Prior to providing the underfill material 190, the electronic module assembly, including the printed circuit board 180, is placed within a processing chamber, and the chamber and assembly are preheated to a temperature ranging from about 75° C. to about 95° C. The liquid underfill material 190 is then deposited directly onto the heated board 180. This may be accomplished by dispensing the liquid underfill material 190 from a liquid dispensing apparatus, such as, a dispensing needle. The liquid underfill material 190 may be deposited onto the board in a single location of the solder interconnection grid array, at multiple locations simultaneously or concurrently along the solder interconnection grid array, or even by moving the dispensing tool along edges of the interconnection grid array for dispensing the liquid underfill material along such entire edge.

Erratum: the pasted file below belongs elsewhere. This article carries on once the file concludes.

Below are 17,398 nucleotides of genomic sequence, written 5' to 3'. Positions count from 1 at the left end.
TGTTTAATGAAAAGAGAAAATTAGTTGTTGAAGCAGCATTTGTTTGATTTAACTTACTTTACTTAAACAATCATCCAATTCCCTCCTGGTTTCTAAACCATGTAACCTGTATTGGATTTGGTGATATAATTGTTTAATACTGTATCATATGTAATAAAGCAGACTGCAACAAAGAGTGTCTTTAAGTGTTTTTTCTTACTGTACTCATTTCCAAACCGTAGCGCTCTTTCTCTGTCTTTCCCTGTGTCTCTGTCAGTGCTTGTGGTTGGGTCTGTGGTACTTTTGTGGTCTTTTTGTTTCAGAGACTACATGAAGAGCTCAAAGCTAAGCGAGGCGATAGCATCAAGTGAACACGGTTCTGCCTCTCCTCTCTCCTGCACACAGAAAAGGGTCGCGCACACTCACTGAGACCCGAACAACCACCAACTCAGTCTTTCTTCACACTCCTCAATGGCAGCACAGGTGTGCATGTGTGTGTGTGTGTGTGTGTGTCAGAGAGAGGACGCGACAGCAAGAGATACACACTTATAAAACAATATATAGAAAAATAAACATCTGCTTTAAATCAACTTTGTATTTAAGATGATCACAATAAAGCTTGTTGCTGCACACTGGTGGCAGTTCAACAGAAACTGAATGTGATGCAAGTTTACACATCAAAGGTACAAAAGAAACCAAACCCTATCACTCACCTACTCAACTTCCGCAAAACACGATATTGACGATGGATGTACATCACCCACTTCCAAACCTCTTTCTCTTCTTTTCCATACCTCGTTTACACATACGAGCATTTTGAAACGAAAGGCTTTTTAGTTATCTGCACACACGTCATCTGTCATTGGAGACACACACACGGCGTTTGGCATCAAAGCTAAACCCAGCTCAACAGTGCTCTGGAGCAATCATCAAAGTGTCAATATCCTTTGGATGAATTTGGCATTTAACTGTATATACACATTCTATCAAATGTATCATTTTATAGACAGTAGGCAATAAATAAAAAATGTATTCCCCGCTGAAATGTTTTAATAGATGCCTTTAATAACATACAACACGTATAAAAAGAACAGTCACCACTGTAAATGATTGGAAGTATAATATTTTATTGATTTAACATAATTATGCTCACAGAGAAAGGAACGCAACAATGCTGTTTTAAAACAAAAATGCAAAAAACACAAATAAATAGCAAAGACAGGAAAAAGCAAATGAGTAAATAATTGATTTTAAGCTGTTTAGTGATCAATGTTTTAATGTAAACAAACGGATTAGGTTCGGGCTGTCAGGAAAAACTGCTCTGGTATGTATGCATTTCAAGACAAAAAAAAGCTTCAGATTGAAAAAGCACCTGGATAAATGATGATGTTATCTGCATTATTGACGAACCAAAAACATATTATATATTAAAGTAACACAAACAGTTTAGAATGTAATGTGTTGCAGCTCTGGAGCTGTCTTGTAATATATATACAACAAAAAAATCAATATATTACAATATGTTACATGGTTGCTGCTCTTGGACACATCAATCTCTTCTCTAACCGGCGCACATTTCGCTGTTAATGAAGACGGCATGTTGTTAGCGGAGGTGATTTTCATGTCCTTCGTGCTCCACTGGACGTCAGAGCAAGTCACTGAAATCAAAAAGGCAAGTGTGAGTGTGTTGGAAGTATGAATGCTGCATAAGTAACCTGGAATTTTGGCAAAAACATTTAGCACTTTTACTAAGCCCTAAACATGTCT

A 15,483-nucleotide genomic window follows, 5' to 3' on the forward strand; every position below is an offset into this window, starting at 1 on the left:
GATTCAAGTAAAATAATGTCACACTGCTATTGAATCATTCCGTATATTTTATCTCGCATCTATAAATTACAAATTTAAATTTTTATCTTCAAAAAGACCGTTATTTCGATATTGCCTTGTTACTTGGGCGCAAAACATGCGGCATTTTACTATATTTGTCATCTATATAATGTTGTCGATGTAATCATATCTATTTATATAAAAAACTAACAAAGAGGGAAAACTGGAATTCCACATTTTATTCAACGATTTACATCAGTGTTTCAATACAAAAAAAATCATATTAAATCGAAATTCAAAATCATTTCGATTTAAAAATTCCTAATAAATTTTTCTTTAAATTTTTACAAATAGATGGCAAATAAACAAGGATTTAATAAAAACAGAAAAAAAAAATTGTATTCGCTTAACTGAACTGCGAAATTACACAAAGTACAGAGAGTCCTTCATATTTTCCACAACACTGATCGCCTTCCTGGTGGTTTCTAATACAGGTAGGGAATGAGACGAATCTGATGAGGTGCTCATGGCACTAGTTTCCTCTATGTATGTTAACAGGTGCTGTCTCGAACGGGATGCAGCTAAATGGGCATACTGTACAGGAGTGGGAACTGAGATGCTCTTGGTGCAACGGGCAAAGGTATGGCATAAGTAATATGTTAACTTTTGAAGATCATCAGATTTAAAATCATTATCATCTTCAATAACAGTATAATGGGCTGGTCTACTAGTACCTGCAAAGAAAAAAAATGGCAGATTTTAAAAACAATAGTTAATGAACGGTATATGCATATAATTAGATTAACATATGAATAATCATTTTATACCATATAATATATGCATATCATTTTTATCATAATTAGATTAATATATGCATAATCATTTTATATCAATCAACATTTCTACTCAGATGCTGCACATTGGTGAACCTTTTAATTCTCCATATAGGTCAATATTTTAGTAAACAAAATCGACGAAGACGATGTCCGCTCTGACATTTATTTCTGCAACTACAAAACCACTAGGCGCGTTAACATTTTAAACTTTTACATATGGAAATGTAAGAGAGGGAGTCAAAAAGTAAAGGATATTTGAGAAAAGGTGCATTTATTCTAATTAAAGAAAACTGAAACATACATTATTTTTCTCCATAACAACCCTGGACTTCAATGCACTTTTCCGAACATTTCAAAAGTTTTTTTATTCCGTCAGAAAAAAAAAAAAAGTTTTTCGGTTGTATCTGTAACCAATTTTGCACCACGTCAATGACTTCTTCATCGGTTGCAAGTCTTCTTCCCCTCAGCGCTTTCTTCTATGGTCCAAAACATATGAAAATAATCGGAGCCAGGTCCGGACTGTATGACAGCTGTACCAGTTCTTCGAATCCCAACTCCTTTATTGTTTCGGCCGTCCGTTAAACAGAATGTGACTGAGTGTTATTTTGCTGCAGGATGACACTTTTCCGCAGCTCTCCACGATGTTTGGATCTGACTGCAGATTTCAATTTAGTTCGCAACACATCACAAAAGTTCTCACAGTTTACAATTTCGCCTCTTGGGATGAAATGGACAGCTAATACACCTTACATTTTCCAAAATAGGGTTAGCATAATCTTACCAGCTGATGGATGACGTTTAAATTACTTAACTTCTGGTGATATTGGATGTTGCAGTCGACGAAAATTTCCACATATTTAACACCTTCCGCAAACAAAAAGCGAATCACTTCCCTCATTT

Depending upon how the liquid underfill material 190 is deposited onto the heated circuit board 180, the underfill material 190 may entirely encapsulate the interconnection grid array, as shown in FIGS. 4 and 7. Referring to FIG. 7, the board 180 may have a hole or opening 184 therein for capacitors or other devices. In such an embodiment, the underfill material 190 may fully encapsulate the interconnection grid array residing around the opening 184 in the board 180.